C. Social Development Theories

In the social development of children theory, sociologist theorist John Bowlby was focused on the idea that early relationships with caregivers played a major role in the development of the child and that these relationships continued to influence his or her social relationships throughout life.
This theory is classified as a social development theory as it is based upon relationships, the child's involvement with the caregiver, and the caregiver's involvement with the child.

An additional social development theory is one that G.H. Mead put forth. He presented the notion that the child achieves an understanding of being a separate person through his or her exchanges with others in social settings.
These types of situations tend to occur during playtime in which children often imitate the actions of adults. Later on in their development, they play games in which they take on the roles of other playmates, as well as adult persons.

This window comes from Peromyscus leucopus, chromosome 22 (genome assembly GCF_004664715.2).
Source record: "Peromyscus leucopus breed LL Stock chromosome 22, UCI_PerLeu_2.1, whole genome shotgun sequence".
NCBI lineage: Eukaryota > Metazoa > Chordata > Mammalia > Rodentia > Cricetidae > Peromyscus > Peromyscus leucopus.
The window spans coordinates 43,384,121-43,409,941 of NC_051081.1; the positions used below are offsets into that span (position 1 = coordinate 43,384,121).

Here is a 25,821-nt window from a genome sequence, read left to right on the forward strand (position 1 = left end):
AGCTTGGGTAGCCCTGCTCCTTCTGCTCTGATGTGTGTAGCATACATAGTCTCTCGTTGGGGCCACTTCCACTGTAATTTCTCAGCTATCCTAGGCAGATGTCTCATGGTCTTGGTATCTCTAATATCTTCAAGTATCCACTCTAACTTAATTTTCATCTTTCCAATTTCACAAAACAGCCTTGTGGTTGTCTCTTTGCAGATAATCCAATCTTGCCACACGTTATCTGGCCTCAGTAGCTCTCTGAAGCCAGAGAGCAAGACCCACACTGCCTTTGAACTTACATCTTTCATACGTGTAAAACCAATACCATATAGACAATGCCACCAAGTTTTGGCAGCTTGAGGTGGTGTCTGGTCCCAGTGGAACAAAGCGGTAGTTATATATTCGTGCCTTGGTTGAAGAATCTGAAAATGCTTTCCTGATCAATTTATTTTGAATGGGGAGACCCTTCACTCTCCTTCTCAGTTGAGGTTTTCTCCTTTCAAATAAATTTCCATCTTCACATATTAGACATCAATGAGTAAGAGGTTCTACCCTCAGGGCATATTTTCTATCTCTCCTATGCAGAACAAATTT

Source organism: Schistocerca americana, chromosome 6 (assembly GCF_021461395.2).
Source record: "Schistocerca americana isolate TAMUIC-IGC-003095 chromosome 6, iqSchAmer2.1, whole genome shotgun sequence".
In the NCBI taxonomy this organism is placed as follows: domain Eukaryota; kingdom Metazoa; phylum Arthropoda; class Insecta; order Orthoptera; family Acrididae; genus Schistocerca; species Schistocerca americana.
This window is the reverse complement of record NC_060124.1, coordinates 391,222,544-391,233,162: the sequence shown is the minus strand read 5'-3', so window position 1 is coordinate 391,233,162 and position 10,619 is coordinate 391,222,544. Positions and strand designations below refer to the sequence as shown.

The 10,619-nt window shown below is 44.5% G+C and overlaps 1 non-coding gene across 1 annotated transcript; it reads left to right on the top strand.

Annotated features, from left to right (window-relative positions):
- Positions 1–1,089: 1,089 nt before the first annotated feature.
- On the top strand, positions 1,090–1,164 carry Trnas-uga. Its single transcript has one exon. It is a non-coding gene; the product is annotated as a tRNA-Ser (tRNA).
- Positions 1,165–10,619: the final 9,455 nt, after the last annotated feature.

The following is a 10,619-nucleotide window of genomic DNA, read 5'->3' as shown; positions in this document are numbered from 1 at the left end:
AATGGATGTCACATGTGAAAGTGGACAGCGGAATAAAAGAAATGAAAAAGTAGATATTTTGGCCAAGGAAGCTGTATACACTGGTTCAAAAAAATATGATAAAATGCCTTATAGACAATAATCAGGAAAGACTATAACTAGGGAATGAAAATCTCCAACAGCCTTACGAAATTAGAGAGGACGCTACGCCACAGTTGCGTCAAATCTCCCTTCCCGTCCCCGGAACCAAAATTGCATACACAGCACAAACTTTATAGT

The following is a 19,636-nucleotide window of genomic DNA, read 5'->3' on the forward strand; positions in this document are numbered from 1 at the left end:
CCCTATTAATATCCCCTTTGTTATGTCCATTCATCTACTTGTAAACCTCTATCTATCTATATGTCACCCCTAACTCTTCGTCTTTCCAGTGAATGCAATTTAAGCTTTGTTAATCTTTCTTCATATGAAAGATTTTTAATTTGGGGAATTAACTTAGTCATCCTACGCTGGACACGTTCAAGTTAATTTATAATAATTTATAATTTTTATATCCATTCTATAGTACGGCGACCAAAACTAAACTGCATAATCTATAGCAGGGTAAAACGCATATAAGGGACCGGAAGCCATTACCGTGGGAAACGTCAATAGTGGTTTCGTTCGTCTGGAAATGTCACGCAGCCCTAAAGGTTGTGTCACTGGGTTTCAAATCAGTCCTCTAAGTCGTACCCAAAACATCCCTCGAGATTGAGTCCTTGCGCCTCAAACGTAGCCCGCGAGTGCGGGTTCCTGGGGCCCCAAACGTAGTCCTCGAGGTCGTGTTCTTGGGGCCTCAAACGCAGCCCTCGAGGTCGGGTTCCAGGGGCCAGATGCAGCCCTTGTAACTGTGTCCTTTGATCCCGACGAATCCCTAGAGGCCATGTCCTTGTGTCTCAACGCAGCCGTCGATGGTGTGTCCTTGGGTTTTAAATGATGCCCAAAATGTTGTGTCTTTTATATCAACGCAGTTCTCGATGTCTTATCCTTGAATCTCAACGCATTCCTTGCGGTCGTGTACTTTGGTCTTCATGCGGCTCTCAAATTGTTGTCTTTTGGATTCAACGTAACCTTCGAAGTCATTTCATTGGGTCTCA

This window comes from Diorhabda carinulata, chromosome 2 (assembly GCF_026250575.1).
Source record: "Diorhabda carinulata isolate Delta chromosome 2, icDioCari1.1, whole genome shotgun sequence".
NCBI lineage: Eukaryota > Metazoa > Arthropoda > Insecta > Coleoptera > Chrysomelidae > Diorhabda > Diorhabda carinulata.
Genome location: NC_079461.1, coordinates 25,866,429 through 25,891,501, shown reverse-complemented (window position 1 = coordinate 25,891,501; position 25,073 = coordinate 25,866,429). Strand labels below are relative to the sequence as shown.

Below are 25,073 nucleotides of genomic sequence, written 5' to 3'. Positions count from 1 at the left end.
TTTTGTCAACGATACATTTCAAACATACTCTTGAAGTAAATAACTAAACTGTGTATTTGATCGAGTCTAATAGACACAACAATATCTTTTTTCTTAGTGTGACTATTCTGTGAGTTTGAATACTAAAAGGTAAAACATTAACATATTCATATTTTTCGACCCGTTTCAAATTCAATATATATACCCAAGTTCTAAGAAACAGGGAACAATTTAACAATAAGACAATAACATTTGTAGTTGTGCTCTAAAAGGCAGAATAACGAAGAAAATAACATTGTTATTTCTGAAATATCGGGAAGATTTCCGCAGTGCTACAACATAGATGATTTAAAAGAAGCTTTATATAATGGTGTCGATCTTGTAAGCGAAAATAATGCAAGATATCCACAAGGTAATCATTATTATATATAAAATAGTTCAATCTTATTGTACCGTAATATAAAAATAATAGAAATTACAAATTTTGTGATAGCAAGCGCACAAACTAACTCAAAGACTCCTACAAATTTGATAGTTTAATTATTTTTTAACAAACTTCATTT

Eventually, the child learns to more fully understand the concept of others both in terms of basic core values and cultural morays, or ethics.

Throughout the centuries, there has been a wide range of pivotal issues or debates that have come to the forefront of the public's attention:
  • Is development due more to genetics or to the environment? This is the nurture vs. nature debate.
  • Does development occur slowly and smoothly, or do changes happen in stages? This debate focuses on continuity vs. discontinuity.
  • Do occurrences during early childhood have the greatest impact on development, or do the later ones prove to be equally as important? This debates weighs the importance of early experience vs. later experience.

D. Development Debates

Nature vs. Nurture

One of the longest ongoing debates in the world of both philosophy and sociology, not to mention psychology and environmentalism, is that of nature versus nurture. Which plays a more pivotal role in laying the groundwork for an individual's future development, genetic inheritance or the environment?